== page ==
Widor, Charles-Marie – La Korrigane, Ballet fantastique (Piano reduction)
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Remembered today primarily for his association with the organ of St. Sulpice and as creator of the organ symphony, Charles-Marie Widor was not limited to this sphere of musical activity during his lifetime, although such luminaries as Gounod, Saint-Saëns, Délibes, and Massenet would flock to the organ loft to hear him improvise. Rather, Widor was known and well-respected as a composer of chamber music, concerti, ballet music, incidental music, songs, liturgical works, and orchestral compositions. For a large part of his professional career he was closely associated with the Paris Conservatoire, succeeding César Franck as professor of organ, and under Theodore Dubois’s directorship, serving as professor of composition. His most famous organ students included Louis Vierne, Marcel Dupré, and Albert Schweitzer, while Nadia Boulanger, Arthur Honegger and Darius Milhaud studied composition with him.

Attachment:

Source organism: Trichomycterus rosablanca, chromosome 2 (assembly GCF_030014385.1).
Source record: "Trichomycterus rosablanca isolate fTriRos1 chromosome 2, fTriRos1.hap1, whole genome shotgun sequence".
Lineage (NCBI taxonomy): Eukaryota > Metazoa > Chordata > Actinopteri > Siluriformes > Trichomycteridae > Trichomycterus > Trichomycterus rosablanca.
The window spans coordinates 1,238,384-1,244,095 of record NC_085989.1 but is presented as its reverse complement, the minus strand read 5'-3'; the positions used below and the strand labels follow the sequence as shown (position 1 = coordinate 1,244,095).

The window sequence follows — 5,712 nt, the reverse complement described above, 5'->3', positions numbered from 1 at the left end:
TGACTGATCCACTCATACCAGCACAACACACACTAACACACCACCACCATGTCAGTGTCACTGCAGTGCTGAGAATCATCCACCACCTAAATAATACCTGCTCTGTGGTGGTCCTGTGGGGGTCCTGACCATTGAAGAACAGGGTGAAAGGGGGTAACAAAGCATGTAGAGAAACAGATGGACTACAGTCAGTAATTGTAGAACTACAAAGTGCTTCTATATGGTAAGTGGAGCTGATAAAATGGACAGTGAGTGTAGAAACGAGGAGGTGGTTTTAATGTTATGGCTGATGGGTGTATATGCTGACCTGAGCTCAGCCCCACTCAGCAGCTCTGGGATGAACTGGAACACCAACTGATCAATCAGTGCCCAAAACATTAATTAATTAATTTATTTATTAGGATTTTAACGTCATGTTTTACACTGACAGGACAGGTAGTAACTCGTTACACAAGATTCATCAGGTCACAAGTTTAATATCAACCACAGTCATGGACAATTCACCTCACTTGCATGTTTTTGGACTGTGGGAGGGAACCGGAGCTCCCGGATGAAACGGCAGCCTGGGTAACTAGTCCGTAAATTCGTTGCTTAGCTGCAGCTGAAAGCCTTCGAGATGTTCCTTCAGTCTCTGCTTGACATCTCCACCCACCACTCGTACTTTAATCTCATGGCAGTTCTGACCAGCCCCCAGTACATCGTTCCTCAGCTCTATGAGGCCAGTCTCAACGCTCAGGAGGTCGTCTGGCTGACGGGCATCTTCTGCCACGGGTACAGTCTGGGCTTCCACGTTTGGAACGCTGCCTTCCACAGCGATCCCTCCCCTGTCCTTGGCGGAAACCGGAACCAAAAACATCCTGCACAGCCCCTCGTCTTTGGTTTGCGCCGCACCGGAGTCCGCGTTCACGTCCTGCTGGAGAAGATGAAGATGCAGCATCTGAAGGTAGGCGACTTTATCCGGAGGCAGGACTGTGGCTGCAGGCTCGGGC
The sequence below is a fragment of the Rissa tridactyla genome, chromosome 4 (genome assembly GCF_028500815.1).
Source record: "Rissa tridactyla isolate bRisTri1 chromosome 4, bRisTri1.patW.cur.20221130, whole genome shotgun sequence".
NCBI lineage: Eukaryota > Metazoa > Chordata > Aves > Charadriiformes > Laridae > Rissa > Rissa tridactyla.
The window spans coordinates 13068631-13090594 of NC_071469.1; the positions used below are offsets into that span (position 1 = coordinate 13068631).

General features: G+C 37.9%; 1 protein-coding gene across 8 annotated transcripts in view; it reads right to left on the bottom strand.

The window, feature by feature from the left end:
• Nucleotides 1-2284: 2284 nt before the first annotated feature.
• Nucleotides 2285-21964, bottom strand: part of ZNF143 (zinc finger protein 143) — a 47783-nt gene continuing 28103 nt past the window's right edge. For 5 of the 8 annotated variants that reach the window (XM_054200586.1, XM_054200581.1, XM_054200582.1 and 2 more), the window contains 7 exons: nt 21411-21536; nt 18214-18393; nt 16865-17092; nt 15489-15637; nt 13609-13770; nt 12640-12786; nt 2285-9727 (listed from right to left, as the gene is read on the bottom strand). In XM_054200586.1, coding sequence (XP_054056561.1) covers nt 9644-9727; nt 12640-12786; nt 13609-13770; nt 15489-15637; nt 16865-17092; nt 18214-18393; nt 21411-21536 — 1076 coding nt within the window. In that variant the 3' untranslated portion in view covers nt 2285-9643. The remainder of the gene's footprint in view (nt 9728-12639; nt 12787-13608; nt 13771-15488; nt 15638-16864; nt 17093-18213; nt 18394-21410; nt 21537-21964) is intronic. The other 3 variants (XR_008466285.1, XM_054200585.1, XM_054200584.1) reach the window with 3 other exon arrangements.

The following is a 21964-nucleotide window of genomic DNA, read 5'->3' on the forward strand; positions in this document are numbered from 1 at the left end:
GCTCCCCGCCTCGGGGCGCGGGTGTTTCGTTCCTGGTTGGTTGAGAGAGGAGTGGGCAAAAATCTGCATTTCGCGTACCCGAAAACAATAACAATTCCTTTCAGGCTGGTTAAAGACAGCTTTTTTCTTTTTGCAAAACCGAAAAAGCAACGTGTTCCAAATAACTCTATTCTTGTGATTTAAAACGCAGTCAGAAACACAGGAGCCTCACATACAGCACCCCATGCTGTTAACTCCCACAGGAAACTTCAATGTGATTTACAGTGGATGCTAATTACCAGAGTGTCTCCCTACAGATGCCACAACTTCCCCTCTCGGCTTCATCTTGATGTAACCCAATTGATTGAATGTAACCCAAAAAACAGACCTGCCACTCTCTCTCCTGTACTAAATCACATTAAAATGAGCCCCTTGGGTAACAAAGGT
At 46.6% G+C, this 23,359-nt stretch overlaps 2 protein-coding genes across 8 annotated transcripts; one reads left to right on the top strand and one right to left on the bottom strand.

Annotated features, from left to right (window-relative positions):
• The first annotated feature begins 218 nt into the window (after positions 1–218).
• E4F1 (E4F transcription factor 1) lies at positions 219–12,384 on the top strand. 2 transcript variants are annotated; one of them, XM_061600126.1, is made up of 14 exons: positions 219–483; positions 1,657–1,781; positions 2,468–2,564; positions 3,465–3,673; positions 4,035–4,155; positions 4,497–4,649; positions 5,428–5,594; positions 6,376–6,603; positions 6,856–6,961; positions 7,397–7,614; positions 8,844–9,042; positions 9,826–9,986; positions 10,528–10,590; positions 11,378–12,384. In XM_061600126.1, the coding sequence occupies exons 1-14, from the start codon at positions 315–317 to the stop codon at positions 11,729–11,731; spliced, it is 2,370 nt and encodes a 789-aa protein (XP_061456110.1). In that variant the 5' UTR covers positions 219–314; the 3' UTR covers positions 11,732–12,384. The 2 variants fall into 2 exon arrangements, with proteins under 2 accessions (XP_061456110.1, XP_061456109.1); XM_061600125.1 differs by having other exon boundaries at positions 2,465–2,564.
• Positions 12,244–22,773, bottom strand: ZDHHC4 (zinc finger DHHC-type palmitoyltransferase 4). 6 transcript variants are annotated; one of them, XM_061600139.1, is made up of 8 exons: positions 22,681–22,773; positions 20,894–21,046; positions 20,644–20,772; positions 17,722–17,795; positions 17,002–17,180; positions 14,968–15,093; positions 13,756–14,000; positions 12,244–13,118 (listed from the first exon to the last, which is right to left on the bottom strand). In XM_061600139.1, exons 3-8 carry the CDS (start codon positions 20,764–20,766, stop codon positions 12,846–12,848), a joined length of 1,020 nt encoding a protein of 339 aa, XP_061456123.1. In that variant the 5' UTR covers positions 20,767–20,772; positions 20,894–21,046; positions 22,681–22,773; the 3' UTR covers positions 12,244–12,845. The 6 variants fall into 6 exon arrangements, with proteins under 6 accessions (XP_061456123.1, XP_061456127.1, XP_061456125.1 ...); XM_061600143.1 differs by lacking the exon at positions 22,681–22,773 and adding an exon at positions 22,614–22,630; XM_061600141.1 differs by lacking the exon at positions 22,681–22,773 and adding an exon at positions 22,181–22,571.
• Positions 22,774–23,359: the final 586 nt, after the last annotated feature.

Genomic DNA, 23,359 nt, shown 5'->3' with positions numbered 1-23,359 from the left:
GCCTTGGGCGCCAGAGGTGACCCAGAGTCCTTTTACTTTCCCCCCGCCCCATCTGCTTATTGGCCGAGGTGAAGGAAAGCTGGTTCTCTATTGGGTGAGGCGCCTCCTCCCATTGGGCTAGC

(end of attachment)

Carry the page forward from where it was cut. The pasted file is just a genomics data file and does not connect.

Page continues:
Born in Lyons, Widor came from a family connected intimately with the organ; his grandfather was an organ builder and his father was likewise a builder but also an organist; it was from him that the young Widor received his first lessons. After these reasonably humble beginnings, Widor was encouraged by none other than the great organ builder Cavaillé-Coll to study organ with Jacques Lemmens in Brussels. There he also studied composition with the famous musicologist and lexicographer François Fétis. From Fétis he became well-grounded in counterpoint and harmony, while as a student of Lemmens, the organ music of Bach was de rigueur, as Lemmens was from a line of organists who could trace their lineage back to the German master himself. Upon completion of his studies in Brussels, Widor became organist in Lyon at the church of St. François, until in 1870 he was appointed to the post of organist at St. Sulpice in Paris, where he remained for over 60 years. While the organ loft at St. Sulpice was Widor’s home, musically speaking, his compositional productivity was not limited solely to liturgical music. The career of organist was popular during this time, and organ lofts attracted many famous composers including Gounod, Saint-Saëns, Franck, Fauré and Dubois, all of whom had healthy careers outside of the church. In 1910 Widor was elected to the Académie des Beaux-Arts and became its permanent secretary, a position which he took very seriously and with much professionalism. For, while he recognized that some artists, such as Debussy and Rodin, did not like him, he was able to lay aside personal feelings and encourage them to apply as members of the Institute.
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